- Panels that keep the analytics honest
- Artificial intelligence or machine learning-driven analytics that can verify viewer identities and link panel and CTV data to sales, brand awareness and other business outcomes
The trouble with evaluating potential acquisitions — and the TV measurement industry more broadly — is the firewall of meaningless jargon that makes the workings of these companies impenetrable. With that blind spot acknowledged, if you run Kantar or Nielsen, how do you begin to tick these boxes?
Nielsen should aim to gain credibility in CTV and cross-media measurement first. Samba TV is appealing with its claims to access 24 smart TV brands covering 46 million TV devices and 26 million commercials per month. Importantly, Samba TV recently aborted an IPO, and its investors probably want an alternative liquidity event. Conviva, the streaming-only analytics provider with 500 million unique viewers, 4 billion “sensors” in apps and 3 trillion events logged daily could be another good option.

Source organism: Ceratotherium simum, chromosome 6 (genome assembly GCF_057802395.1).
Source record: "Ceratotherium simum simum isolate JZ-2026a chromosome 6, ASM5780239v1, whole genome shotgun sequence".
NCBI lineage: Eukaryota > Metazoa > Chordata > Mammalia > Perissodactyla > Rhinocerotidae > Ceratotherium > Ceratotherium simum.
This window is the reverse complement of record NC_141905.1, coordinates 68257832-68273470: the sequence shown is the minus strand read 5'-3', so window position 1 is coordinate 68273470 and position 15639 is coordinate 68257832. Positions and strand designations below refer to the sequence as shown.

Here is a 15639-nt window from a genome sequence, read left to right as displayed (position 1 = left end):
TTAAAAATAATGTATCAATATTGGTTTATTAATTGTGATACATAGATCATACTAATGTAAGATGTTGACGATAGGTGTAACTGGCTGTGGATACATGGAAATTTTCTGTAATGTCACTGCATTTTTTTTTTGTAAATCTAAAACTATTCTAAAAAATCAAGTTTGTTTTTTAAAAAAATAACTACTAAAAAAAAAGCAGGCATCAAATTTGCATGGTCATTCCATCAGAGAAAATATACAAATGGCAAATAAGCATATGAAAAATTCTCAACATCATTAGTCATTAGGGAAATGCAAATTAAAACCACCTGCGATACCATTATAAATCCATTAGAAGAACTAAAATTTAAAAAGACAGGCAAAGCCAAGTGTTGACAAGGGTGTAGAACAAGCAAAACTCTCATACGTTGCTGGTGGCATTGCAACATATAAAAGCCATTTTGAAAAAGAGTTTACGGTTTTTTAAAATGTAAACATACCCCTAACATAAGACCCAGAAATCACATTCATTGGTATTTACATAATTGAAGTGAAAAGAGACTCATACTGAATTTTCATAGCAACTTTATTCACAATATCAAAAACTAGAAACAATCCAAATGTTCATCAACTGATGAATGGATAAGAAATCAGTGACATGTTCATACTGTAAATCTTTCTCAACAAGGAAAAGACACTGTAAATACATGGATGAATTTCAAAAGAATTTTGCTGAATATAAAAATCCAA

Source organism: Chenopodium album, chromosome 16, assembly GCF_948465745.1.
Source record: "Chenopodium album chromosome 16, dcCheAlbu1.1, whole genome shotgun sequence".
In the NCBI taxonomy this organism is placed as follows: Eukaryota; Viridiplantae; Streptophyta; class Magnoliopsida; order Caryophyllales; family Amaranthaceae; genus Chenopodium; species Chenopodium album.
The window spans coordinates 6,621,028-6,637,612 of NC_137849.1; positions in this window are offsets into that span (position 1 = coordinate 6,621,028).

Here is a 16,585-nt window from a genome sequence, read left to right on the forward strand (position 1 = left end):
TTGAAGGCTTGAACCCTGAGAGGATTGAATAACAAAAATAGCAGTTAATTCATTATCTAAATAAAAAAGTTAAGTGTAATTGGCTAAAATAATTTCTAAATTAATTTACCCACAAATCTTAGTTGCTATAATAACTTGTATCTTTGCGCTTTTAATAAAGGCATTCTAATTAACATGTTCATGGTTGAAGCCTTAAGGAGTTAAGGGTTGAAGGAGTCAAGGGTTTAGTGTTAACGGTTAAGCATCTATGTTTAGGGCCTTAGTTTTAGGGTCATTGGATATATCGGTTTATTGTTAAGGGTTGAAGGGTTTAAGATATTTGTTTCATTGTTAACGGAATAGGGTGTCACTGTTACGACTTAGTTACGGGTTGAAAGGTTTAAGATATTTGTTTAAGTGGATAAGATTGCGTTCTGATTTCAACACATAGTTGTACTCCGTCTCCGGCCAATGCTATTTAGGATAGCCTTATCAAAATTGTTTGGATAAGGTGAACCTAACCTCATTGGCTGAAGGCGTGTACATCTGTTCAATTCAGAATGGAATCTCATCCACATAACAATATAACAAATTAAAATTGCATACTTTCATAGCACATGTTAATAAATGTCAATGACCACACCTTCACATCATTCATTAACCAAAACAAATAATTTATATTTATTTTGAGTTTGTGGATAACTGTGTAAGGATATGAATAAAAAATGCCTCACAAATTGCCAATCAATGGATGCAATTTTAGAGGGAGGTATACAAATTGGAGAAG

Kantar could spark an all-out war for TV measurement by acquiring Comscore. With a digestible $200 million market cap (as of writing), Comscore is an especially appealing target because Kantar needs a beachhead in U.S. TV paneling.
Nielsen, like any king, benefits from inertia. It’s easier to keep the throne than take it. But Nielsen’s bad press and lofty claims about Nielsen ONE have, deservedly, attracted scrutiny. The attitude for most of the industry is to not believe it until they see it.
Kantar, on the other hand, has no track record in U.S. TV measurement. It’s free of expectations. As many an immigrant to the U.S. can attest, not having a heritage or legacy can be an advantage, especially when a legacy player is under scrutiny. But Kantar can’t wait long, as the window to preempt Nielsen ONE won’t last long.
I’ll close on a peaceful note. If any company — Nielsen, Kantar or another upstart — manages to get cross-media measurement right, it’s a win for American TV and society. The accurate measurement of TV ads is vital to supporting institutions that both inform and entertain the public. A transparent, efficient ad market will ensure that the content makers have a viable business model.
Nielsen may yet continue its long, profitable rein. But if Nielsen’s critics are signaling anything, it is that Nielsen should expect war, not peace, in the foreseeable future.
Published via: The Wrap